About the same time, we found a tumor in my bladder. I was lucky to catch it early and it was successfully removed by a couple of surgeries, but it proved to be the tipping point. We decided, knowing tomorrow is never guaranteed, to move forward with our plan.
Click here and enter now; I’ll pick a winner this weekend.
Few things affected the early settler days of the American West as rapidly and as broadly as did the implementation of barbed wire fencing.
On this date in 1873, an Illinois farmer named Joseph Glidden submitted an application to the U.S. Patent Office for two-stranded barbed wire. Suddenly, farmers had affordable and practical means to protect their crops from herds of free-ranging cattle and sheep.
I love it when small inventions change the course of history. As a young boy, I fancied myself a future inventor. When I was about 10, I drew a design for a monorail train. Looking back, I had probably seen a photo somewhere, but at the time I thought it was my idea.
But there is one incredibly practical idea of mine I’d like to see one of you pick up and run with: multi-colored salt.
Every time I shake white salt onto a food and cannot tell how much, if any, is coming out … and then I end up catching some in my free hand just to test it … I think, “Someone really should invent multi-colored salt so I can see how much is hitting my food.”
What would you like to see invented?
Fifty years ago today, we took a step in cleaning up America.
On Oct. 22, 1965, President Lyndon B. Johnson signed the Highway Beautification Act. While the most trumpeted element of the act was an attempt to limit billboards, it also included an effort to clean roadside messes and beautify natural spaces.
Let’s set the stage for those not old enough to remember. As our country became more mobile and developed a more throwaway style of consumerism, roadways became lined with trash and litter.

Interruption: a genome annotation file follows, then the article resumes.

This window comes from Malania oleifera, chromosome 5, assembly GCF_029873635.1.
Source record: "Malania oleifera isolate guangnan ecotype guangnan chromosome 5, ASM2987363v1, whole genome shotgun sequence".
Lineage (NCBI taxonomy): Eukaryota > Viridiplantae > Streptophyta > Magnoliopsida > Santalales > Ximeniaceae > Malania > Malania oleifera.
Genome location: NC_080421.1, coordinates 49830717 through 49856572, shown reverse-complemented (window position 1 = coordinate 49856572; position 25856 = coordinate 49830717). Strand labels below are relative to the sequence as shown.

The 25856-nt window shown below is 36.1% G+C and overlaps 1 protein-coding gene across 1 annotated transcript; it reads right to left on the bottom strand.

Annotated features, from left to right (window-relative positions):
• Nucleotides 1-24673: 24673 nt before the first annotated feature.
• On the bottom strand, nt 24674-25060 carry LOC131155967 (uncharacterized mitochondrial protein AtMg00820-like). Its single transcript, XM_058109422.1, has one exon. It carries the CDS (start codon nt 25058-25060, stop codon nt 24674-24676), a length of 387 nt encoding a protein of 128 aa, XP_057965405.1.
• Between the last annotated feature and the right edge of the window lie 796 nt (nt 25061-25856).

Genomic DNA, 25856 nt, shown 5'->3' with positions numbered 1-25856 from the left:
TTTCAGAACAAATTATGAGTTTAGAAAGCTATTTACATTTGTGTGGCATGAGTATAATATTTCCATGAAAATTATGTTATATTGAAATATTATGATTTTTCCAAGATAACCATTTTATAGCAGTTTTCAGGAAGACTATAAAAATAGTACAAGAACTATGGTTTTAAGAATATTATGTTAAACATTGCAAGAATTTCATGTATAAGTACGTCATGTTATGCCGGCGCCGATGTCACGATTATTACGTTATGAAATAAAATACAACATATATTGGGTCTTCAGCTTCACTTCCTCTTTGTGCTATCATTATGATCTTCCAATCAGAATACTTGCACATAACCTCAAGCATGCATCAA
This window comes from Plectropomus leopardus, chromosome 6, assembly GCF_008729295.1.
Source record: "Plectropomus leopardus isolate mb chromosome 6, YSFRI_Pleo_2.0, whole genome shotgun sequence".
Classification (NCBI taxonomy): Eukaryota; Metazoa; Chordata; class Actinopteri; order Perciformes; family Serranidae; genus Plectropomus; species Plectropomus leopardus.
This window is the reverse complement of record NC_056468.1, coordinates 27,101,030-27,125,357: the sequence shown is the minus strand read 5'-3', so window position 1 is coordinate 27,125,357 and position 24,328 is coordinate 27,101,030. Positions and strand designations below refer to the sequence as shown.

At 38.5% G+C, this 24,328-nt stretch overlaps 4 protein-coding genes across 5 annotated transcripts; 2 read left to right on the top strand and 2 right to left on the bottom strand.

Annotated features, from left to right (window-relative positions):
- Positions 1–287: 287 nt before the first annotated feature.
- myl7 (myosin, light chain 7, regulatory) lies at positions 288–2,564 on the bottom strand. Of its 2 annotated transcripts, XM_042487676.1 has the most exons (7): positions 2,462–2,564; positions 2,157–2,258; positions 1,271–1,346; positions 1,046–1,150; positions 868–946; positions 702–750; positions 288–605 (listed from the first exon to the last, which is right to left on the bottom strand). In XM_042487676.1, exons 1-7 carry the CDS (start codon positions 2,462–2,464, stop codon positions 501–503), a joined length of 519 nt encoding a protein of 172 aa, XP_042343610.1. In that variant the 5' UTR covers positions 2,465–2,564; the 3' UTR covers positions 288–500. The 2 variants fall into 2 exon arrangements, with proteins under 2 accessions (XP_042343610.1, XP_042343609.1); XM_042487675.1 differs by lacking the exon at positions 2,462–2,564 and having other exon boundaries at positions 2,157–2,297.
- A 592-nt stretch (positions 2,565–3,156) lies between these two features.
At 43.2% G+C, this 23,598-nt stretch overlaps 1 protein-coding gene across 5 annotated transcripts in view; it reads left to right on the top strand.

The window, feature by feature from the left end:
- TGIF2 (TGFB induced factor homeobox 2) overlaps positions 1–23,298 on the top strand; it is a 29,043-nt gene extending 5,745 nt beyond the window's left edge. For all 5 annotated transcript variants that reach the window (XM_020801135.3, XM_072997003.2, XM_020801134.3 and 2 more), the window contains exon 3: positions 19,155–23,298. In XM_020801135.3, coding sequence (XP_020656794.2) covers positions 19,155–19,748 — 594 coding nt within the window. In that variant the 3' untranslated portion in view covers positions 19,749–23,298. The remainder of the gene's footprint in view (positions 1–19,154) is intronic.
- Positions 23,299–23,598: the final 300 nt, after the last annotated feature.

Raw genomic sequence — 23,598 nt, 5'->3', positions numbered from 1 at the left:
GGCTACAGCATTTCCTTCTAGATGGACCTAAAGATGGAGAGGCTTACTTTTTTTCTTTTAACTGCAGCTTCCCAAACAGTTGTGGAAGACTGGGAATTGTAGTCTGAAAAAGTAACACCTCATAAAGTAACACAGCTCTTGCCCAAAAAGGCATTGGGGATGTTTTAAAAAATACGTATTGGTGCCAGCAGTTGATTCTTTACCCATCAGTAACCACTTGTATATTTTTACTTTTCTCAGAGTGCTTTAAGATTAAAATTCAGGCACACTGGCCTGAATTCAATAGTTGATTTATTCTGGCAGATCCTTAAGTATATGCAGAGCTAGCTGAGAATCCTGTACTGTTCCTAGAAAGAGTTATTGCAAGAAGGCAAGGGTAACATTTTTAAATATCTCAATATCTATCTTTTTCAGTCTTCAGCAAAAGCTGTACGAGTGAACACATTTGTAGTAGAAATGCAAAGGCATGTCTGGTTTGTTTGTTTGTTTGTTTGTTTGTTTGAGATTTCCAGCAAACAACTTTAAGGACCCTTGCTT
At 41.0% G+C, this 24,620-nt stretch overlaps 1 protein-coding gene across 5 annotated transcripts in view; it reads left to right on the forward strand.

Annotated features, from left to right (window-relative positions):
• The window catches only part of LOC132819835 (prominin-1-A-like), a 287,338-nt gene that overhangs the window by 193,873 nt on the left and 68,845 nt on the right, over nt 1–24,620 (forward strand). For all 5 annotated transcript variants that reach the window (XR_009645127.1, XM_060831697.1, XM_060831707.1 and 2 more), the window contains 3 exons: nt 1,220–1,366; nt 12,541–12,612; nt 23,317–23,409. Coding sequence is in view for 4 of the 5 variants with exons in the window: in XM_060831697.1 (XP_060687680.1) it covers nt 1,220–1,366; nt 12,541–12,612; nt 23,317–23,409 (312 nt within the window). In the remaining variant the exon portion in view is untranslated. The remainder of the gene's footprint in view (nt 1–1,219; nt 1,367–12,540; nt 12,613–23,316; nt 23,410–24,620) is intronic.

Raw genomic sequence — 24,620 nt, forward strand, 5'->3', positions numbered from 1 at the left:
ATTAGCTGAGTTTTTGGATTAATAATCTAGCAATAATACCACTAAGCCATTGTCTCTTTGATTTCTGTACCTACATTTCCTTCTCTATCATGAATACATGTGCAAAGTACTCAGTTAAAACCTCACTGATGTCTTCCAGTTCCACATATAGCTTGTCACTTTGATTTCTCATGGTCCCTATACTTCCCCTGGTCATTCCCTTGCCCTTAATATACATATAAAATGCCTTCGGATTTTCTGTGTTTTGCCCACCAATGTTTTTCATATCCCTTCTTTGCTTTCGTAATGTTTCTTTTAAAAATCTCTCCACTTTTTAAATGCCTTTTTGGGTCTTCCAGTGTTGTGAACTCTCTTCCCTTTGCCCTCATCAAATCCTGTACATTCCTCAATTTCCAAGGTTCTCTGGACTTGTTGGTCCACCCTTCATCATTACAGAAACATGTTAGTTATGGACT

Sure, they are still trashy but nothing like they were back then. Decades earlier, the thought seemed to have been that nature could handle anything we threw onto the ground. As we’ve come to learn (and are still attempting to grasp … see global climate change), man’s ability to mess his nest is almost unfathomable.
In addition to the glass, paper and tin being tossed out of car windows – and the furniture and appliances dumped alongside country roads – the post-World War II era also brought a broad proliferation of plastic products.
In the mid-1950s, the Keep America Beautiful campaign began. Its initial primary focus was public awareness, attempting to reduce litter through public service advertising. It has had many successes, the most prominent of which was the 1971 campaign featuring Iron Eyes Cody, a popular Native impersonator actor, as the “crying Indian.”
So, yes, there was already a movement attempting to address America’s litter problem, but the effort that undoubtedly had the most influence on the president came from within the White House, Lady Bird Johnson.
The First Lady was integral in programs promoting natural beauty, most notably the planting of wildflowers along highways and in cities. She was such a driving force behind the Highway Beautification Act that it was known as “Lady Bird’s Bill.”
Fifty years ago, we took a “step” toward beautifying America, but the long journey continues.
Thousands of volunteers turn out every few months to pick up trash along highways. Contractors are often hired to do the same, along with regular public employees. People with minor legal problems are commonly assigned public service sentences that sometimes put them to work picking up garbage.